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Charlottesville City Manager asks City Council to acquire properties for homeless services

The properties are located just south of the downtown mall

<p>Sanders asked the Council to allocate approximately $4 million — from federal funds given to the City of Charlottesville through the <a href="https://www.whitehouse.gov/american-rescue-plan/"><u>American Rescue Plan Act</u></a> — for the acquisition of these properties.</p>

Sanders asked the Council to allocate approximately $4 million — from federal funds given to the City of Charlottesville through the American Rescue Plan Act — for the acquisition of these properties.

Charlottesville City Manager Samuel Sanders Jr. proposed to the Charlottesville City Council the acquisition of the two adjacent properties near downtown at 405 Avon St. and 405 Levy Ave. at their bi-weekly meeting Jan. 22. Sanders asked the Council to buy this land for redevelopment for homeless services to support the local and regional unhoused population.

Sanders asked the Council to allocate approximately $4 million — from federal funds given to the City of Charlottesville through the American Rescue Plan Act — for the acquisition of these properties.

There is currently very limited shelter for homeless individuals available year-round in the region. People and Congregations Engaged in Ministry, a grassroot nonprofit devoted to helping unhoused people, partners with local churches to provide shelter to unhoused residents, however this program only runs in the fall and winter. 

The Salvation Army also offers shelter, but it only has 58 beds available, meaning it is only able to serve a fraction of the estimated homeless population of 260 individuals in the City as of 2022.

A large tent encampment in October demonstrated a need for more shelters in Charlottesville. Following a lift on Market Street Park’s closing time, an estimated 30 tents and over 50 unhoused people amassed in the park to settle there overnight. The curfew was reinstated on Oct. 21 due to an early opening of PACEM housing and open beds at the Salvation Army. 

Sanders said that the main goal right now is the mere purchase of the sites. In an interview with The Cavalier Daily, Sanders said that he and those working with him would be able to study and gauge how to best use the land to support homeless residents if the property was purchased.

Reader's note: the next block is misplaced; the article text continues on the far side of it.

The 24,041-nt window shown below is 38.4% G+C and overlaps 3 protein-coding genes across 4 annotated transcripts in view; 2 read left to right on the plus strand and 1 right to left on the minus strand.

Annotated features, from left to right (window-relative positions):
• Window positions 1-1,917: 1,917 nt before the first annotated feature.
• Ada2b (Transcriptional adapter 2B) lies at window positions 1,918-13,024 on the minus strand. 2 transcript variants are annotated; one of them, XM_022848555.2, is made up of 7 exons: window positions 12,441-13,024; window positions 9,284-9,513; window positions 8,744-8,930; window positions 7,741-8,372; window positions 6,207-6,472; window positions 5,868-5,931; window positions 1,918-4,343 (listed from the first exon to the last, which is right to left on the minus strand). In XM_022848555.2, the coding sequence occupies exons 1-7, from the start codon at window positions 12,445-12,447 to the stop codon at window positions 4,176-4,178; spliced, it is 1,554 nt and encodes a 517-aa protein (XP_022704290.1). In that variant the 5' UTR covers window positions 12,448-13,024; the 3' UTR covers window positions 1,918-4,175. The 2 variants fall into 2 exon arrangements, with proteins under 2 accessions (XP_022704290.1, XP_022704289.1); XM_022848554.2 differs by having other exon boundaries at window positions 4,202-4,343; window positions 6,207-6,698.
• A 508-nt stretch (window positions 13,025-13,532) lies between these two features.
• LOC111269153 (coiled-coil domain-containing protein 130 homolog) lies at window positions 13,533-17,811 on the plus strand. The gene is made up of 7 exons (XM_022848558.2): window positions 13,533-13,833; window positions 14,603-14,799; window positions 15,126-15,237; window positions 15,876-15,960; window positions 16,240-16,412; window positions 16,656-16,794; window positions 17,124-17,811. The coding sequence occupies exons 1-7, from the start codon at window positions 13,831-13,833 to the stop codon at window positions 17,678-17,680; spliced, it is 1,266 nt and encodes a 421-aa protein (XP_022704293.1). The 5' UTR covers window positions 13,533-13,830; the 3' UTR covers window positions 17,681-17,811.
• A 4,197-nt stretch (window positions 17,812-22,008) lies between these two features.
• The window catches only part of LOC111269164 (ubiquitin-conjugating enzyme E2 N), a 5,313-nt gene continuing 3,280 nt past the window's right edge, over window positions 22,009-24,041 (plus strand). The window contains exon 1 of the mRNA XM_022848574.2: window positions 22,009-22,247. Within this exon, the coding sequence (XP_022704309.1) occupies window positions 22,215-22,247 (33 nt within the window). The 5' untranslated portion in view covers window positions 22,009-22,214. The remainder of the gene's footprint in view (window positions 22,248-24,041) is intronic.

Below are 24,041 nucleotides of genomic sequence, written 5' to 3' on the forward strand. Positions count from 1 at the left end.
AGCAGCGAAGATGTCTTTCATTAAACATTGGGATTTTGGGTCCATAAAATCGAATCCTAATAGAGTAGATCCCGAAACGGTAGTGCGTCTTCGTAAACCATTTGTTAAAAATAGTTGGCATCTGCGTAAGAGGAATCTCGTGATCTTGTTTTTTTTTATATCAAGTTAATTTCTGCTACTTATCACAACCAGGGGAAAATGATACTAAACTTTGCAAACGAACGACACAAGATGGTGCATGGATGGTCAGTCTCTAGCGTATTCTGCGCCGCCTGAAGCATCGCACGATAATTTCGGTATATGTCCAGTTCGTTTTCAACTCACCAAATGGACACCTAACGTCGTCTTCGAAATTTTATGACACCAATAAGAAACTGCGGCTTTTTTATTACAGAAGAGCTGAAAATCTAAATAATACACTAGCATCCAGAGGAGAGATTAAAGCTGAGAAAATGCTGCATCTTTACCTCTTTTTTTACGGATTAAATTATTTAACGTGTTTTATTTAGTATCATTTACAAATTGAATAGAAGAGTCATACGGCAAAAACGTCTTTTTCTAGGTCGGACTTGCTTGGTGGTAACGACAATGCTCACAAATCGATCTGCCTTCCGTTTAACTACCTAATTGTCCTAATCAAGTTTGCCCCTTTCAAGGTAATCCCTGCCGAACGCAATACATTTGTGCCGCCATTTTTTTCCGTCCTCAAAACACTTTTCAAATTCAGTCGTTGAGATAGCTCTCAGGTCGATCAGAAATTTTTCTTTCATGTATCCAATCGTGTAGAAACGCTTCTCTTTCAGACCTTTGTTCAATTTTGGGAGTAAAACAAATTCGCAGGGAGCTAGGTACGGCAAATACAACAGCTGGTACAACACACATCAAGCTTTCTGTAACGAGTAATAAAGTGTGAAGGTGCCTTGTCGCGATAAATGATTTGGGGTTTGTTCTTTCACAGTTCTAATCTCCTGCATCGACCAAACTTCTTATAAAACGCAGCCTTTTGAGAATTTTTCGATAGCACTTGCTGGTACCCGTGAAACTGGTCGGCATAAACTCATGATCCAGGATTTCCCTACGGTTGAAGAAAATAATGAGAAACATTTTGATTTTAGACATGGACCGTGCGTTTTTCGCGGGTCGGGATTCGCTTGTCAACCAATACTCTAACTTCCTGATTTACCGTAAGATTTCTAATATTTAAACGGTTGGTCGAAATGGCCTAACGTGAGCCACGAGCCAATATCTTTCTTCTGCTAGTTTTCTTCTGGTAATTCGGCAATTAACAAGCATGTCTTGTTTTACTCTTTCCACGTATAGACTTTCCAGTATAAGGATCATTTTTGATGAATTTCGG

“Before I determine what we can do, I need to figure out what we need to do,” Sanders said. “I have an internal staff group meeting, and they're doing some evaluations to then be able to come back to me with the recommendation of next steps.”

Sanders listed multiple reasons why he was drawn to this site in particular, including the proximity of the properties to the downtown mall and the higher demand for homeless services in this area, like the Haven which is a day shelter that offers housing support. 

Sanders also mentioned at the Monday meeting potential engagement with surrounding counties, such as Albemarle, to enhance the overall effort to combat homelessness.

“The conversation that I’m engaged in right now is an attempt to make this a regional response because we believe that our homelessness concerns are tied to the region,” Sanders said. “The idea would be that we could get [Albemarle County] to engage with us.”

Charlottesville City Council member Michael Payne also said in an interview with The Cavalier Daily that any form of engagement with neighboring counties would be beneficial for the City, as it would allow the Council to expand its efforts to provide shelter to unhoused individuals.

“I definitely think as much regional collaboration as we can have is hugely positive. I would hope to see cooperation around funding for whatever is ultimately built on site,” Payne said. “The coordination will just allow us to have the biggest impact possible.”

Payne also said that if the site is purchased, the Council can then begin the process of conducting studies and planning construction; however, that the entire process would take time before tangible progress is seen.

“I would hope that the assessment of regional homelessness needs as well as the feasibility study for constructing a shelter could begin sometime after purchase, within a month or two,” Payne said. “It's hard to predict exactly what an early construction completion date might be, but there's no question that it would be at least several years out.”

The Charlottesville City Council will vote on whether to purchase the properties at their next meeting Feb. 5.

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